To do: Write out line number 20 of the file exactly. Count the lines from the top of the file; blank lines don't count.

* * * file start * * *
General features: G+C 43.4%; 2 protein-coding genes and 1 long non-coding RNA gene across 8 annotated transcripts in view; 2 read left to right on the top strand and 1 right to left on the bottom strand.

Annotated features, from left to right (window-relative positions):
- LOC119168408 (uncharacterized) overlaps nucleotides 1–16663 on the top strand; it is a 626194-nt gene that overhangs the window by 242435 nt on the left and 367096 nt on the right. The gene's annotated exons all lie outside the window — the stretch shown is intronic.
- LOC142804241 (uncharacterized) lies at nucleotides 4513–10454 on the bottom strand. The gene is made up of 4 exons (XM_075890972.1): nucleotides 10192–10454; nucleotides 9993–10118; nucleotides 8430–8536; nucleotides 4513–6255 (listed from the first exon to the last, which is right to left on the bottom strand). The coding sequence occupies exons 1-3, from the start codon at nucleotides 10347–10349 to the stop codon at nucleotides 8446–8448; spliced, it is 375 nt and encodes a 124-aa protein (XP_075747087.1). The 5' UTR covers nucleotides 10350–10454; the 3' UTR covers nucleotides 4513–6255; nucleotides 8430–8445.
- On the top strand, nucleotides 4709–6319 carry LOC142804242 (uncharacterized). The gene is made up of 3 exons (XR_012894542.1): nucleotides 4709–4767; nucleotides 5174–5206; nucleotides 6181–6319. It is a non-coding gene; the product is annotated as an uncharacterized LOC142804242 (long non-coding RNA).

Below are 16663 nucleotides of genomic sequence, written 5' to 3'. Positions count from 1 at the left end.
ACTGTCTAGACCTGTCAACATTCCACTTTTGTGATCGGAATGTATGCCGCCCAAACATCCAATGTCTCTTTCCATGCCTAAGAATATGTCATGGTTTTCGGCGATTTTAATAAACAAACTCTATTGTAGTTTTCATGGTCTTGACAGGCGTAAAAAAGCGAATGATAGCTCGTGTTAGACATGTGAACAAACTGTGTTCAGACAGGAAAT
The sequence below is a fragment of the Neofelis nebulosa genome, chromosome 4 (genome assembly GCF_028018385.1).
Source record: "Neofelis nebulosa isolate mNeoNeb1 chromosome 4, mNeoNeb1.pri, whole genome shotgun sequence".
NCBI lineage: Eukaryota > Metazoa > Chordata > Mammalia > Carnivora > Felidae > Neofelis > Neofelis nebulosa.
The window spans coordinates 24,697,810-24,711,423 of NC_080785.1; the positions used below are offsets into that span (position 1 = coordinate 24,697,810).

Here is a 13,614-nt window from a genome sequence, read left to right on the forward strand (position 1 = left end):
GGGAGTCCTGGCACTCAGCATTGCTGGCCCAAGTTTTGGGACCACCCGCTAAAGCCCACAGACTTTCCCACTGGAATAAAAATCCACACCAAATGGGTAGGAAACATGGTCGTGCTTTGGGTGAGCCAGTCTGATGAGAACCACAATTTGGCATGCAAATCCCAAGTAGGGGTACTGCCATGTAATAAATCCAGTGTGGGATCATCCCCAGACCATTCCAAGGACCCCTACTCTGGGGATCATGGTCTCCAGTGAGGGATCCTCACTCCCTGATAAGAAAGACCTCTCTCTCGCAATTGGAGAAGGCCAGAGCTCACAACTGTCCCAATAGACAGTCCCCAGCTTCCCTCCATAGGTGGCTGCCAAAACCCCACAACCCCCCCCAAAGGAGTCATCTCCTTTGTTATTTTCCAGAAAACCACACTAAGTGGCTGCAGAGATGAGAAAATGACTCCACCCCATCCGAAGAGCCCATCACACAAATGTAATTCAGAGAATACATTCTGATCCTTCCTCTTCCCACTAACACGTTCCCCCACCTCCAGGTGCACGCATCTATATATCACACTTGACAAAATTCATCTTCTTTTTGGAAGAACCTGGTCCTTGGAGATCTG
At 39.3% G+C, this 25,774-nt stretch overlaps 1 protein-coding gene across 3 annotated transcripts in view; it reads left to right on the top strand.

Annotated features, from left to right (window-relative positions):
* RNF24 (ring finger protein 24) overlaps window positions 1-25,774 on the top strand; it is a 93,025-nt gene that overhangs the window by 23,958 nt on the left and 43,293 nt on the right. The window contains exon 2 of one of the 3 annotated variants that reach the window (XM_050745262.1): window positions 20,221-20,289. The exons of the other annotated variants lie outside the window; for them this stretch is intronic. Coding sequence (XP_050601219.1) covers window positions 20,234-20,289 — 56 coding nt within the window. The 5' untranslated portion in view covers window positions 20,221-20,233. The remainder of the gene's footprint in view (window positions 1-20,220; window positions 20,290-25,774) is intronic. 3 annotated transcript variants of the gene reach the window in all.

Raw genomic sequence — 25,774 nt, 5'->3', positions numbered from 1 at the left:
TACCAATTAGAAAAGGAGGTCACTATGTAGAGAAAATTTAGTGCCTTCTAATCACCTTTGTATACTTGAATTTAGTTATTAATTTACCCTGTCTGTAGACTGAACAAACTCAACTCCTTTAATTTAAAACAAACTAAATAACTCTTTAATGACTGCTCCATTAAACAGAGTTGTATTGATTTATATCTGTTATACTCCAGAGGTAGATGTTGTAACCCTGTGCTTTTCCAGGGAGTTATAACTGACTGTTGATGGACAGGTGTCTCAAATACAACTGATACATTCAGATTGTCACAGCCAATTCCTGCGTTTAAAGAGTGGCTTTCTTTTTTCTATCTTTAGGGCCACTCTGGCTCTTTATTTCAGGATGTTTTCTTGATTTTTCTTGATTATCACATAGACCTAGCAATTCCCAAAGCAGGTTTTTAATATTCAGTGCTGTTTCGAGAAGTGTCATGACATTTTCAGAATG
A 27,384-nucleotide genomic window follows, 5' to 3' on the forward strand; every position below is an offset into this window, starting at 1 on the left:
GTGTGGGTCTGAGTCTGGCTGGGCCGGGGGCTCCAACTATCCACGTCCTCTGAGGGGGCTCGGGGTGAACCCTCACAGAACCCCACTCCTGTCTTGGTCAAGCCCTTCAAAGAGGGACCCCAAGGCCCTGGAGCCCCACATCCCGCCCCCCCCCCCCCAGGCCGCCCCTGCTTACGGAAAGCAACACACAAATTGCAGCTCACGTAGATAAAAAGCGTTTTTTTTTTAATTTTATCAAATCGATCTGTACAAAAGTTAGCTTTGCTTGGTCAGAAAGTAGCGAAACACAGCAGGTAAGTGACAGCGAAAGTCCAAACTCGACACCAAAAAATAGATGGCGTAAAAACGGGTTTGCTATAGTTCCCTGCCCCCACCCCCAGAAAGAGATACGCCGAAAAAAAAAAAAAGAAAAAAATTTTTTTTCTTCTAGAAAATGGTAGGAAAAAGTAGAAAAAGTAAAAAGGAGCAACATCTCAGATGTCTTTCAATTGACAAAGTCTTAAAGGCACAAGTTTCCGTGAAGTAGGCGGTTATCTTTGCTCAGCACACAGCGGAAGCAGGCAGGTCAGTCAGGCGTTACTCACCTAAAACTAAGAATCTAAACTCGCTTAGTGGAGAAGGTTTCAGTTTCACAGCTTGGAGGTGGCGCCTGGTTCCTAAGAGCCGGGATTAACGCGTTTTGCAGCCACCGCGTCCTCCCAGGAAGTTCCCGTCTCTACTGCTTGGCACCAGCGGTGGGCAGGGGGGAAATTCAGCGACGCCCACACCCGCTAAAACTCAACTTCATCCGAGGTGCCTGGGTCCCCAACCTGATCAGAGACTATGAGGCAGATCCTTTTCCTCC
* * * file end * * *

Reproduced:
GTGTGGGTCTGAGTCTGGCTGGGCCGGGGGCTCCAACTATCCACGTCCTCTGAGGGGGCTCGGGGTGAACCCTCACAGAACCCCACTCCTGTCTTGGTCAAGCCCTTCAAAGAGGGACCCCAAGGCCCTGGAGCCCCACATCCCGCCCCCCCCCCCCCAGGCCGCCCCTGCTTACGGAAAGCAACACACAAATTGCAGCTCACGTAGATAAAAAGCGTTTTTTTTTTAATTTTATCAAATCGATCTGTACAAAAGTTAGCTTTGCTTGGTCAGAAAGTAGCGAAACACAGCAGGTAAGTGACAGCGAAAGTCCAAACTCGACACCAAAAAATAGATGGCGTAAAAACGGGTTTGCTATAGTTCCCTGCCCCCACCCCCAGAAAGAGATACGCCGAAAAAAAAAAAAAGAAAAAAATTTTTTTTCTTCTAGAAAATGGTAGGAAAAAGTAGAAAAAGTAAAAAGGAGCAACATCTCAGATGTCTTTCAATTGACAAAGTCTTAAAGGCACAAGTTTCCGTGAAGTAGGCGGTTATCTTTGCTCAGCACACAGCGGAAGCAGGCAGGTCAGTCAGGCGTTACTCACCTAAAACTAAGAATCTAAACTCGCTTAGTGGAGAAGGTTTCAGTTTCACAGCTTGGAGGTGGCGCCTGGTTCCTAAGAGCCGGGATTAACGCGTTTTGCAGCCACCGCGTCCTCCCAGGAAGTTCCCGTCTCTACTGCTTGGCACCAGCGGTGGGCAGGGGGGAAATTCAGCGACGCCCACACCCGCTAAAACTCAACTTCATCCGAGGTGCCTGGGTCCCCAACCTGATCAGAGACTATGAGGCAGATCCTTTTCCTCC